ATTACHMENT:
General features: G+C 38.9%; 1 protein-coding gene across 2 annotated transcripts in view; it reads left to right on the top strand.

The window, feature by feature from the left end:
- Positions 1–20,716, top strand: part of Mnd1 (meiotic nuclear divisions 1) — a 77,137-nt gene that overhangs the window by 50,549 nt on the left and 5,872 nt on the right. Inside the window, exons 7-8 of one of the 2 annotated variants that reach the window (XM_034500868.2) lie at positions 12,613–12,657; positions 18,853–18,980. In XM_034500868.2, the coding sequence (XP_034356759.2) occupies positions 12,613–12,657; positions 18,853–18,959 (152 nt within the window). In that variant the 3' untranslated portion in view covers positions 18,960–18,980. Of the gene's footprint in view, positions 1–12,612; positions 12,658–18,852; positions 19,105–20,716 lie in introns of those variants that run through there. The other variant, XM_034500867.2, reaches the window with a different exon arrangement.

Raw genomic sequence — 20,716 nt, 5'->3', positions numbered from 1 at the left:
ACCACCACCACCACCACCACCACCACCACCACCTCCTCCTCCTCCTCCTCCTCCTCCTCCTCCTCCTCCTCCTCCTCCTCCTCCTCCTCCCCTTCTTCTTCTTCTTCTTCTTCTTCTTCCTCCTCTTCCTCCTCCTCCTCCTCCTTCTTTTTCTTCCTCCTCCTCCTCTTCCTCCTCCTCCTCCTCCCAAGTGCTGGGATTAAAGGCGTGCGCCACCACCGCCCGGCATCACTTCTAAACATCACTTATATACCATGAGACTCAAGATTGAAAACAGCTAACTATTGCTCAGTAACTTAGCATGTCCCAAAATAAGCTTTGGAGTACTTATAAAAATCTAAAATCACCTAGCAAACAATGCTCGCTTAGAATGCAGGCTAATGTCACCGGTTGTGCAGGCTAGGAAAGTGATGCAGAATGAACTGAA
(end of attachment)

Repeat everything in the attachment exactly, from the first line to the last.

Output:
General features: G+C 38.9%; 1 protein-coding gene across 2 annotated transcripts in view; it reads left to right on the top strand.

The window, feature by feature from the left end:
- Positions 1–20,716, top strand: part of Mnd1 (meiotic nuclear divisions 1) — a 77,137-nt gene that overhangs the window by 50,549 nt on the left and 5,872 nt on the right. Inside the window, exons 7-8 of one of the 2 annotated variants that reach the window (XM_034500868.2) lie at positions 12,613–12,657; positions 18,853–18,980. In XM_034500868.2, the coding sequence (XP_034356759.2) occupies positions 12,613–12,657; positions 18,853–18,959 (152 nt within the window). In that variant the 3' untranslated portion in view covers positions 18,960–18,980. Of the gene's footprint in view, positions 1–12,612; positions 12,658–18,852; positions 19,105–20,716 lie in introns of those variants that run through there. The other variant, XM_034500867.2, reaches the window with a different exon arrangement.

Raw genomic sequence — 20,716 nt, 5'->3', positions numbered from 1 at the left:
ACCACCACCACCACCACCACCACCACCACCACCTCCTCCTCCTCCTCCTCCTCCTCCTCCTCCTCCTCCTCCTCCTCCTCCTCCTCCTCCCCTTCTTCTTCTTCTTCTTCTTCTTCTTCCTCCTCTTCCTCCTCCTCCTCCTCCTTCTTTTTCTTCCTCCTCCTCCTCTTCCTCCTCCTCCTCCTCCCAAGTGCTGGGATTAAAGGCGTGCGCCACCACCGCCCGGCATCACTTCTAAACATCACTTATATACCATGAGACTCAAGATTGAAAACAGCTAACTATTGCTCAGTAACTTAGCATGTCCCAAAATAAGCTTTGGAGTACTTATAAAAATCTAAAATCACCTAGCAAACAATGCTCGCTTAGAATGCAGGCTAATGTCACCGGTTGTGCAGGCTAGGAAAGTGATGCAGAATGAACTGAA